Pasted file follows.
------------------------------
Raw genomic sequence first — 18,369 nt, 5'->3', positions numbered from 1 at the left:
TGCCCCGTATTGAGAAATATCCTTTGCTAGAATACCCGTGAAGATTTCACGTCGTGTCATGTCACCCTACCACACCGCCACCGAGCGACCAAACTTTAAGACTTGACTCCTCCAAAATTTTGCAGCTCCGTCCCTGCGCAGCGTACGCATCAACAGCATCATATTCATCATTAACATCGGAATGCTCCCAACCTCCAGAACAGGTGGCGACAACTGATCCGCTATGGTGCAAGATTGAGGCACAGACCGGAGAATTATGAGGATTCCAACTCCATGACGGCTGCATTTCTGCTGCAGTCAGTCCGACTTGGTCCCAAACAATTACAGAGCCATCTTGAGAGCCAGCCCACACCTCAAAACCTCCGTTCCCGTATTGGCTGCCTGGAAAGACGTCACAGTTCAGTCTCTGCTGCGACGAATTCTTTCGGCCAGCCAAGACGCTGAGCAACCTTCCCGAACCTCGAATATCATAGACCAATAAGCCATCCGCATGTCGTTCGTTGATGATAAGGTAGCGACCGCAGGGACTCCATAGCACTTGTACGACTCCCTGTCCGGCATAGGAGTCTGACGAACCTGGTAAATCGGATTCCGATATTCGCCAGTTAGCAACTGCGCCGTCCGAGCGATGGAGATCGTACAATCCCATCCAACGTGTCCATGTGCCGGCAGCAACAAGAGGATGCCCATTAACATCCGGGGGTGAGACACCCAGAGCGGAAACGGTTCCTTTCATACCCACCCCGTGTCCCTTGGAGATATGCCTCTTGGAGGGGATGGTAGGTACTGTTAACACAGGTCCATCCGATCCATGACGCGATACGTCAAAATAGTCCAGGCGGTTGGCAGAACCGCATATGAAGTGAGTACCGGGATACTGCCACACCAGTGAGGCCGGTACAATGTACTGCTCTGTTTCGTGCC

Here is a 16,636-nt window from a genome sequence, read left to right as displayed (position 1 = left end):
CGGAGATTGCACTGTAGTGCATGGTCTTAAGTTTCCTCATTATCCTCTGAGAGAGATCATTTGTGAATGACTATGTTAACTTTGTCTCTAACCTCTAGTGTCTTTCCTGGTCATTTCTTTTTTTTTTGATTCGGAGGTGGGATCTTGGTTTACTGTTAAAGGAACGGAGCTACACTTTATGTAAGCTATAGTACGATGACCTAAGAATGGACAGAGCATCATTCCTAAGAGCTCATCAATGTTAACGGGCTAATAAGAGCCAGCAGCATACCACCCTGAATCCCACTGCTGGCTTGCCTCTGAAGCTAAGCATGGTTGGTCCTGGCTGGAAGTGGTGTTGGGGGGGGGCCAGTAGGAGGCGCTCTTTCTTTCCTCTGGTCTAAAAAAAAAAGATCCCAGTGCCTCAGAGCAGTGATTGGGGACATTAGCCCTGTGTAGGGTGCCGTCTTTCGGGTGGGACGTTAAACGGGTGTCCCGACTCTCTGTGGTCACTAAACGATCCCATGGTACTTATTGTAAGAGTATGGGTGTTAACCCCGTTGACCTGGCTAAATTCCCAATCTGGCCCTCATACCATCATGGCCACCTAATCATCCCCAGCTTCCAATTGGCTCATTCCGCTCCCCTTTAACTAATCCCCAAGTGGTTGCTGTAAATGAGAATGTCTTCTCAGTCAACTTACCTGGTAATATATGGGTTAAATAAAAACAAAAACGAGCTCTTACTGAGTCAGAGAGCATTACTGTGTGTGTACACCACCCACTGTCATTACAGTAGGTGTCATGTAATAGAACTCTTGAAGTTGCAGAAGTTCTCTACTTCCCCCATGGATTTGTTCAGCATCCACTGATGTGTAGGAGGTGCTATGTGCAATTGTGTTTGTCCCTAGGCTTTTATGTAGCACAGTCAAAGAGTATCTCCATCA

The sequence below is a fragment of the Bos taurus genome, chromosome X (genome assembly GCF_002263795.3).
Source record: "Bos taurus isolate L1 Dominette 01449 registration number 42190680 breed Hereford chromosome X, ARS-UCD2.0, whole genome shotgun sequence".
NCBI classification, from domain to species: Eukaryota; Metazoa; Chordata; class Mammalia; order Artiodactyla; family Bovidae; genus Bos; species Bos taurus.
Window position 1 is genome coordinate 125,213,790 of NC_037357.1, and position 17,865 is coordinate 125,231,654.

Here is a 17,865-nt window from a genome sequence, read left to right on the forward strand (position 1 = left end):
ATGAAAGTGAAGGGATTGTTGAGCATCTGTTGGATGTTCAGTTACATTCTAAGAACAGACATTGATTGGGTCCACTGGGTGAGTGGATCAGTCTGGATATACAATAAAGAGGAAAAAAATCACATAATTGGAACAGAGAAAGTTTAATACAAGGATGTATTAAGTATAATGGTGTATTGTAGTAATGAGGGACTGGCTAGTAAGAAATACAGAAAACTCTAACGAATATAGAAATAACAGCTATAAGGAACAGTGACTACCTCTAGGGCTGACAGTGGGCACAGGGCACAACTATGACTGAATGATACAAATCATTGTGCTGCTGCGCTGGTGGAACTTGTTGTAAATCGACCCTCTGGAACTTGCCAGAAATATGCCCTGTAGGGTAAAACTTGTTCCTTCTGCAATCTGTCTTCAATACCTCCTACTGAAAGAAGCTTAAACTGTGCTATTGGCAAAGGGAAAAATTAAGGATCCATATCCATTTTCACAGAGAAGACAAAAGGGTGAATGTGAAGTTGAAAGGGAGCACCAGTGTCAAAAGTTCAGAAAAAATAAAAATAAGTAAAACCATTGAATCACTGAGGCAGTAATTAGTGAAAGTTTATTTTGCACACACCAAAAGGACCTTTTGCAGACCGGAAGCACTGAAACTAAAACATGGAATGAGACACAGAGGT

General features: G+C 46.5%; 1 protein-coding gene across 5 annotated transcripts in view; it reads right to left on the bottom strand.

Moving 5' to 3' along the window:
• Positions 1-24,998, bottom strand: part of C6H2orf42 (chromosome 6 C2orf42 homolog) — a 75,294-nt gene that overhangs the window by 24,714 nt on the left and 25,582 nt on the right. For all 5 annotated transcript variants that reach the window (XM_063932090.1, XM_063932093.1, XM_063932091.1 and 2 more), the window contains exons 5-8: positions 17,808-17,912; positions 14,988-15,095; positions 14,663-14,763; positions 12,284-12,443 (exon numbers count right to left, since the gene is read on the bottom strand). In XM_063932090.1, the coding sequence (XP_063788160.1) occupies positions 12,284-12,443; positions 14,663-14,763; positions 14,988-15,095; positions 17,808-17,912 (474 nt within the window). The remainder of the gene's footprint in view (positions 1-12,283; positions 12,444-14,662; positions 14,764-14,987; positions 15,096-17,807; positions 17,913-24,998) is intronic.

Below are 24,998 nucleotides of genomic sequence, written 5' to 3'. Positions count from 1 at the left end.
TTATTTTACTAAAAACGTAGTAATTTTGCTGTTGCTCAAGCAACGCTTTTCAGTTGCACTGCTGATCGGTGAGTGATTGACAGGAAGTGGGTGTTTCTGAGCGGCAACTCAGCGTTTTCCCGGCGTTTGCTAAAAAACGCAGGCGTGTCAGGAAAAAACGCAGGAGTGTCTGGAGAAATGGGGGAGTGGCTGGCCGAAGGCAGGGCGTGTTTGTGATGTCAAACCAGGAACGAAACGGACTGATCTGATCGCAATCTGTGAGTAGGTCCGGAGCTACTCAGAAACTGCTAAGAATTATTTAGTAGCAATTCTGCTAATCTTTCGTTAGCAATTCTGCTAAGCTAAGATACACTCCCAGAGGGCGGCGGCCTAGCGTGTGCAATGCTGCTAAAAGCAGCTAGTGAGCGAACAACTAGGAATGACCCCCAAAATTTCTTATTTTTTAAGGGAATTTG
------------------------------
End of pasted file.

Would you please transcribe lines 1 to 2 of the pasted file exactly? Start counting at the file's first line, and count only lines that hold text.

Raw genomic sequence first — 18,369 nt, 5'->3', positions numbered from 1 at the left:
TGCCCCGTATTGAGAAATATCCTTTGCTAGAATACCCGTGAAGATTTCACGTCGTGTCATGTCACCCTACCACACCGCCACCGAGCGACCAAACTTTAAGACTTGACTCCTCCAAAATTTTGCAGCTCCGTCCCTGCGCAGCGTACGCATCAACAGCATCATATTCATCATTAACATCGGAATGCTCCCAACCTCCAGAACAGGTGGCGACAACTGATCCGCTATGGTGCAAGATTGAGGCACAGACCGGAGAATTATGAGGATTCCAACTCCATGACGGCTGCATTTCTGCTGCAGTCAGTCCGACTTGGTCCCAAACAATTACAGAGCCATCTTGAGAGCCAGCCCACACCTCAAAACCTCCGTTCCCGTATTGGCTGCCTGGAAAGACGTCACAGTTCAGTCTCTGCTGCGACGAATTCTTTCGGCCAGCCAAGACGCTGAGCAACCTTCCCGAACCTCGAATATCATAGACCAATAAGCCATCCGCATGTCGTTCGTTGATGATAAGGTAGCGACCGCAGGGACTCCATAGCACTTGTACGACTCCCTGTCCGGCATAGGAGTCTGACGAACCTGGTAAATCGGATTCCGATATTCGCCAGTTAGCAACTGCGCCGTCCGAGCGATGGAGATCGTACAATCCCATCCAACGTGTCCATGTGCCGGCAGCAACAAGAGGATGCCCATTAACATCCGGGGGTGAGACACCCAGAGCGGAAACGGTTCCTTTCATACCCACCCCGTGTCCCTTGGAGATATGCCTCTTGGAGGGGATGGTAGGTACTGTTAACACAGGTCCATCCGATCCATGACGCGATACGTCAAAATAGTCCAGGCGGTTGGCAGAACCGCATATGAAGTGAGTACCGGGATACTGCCACACCAGTGAGGCCGGTACAATGTACTGCTCTGTTTCGTGCC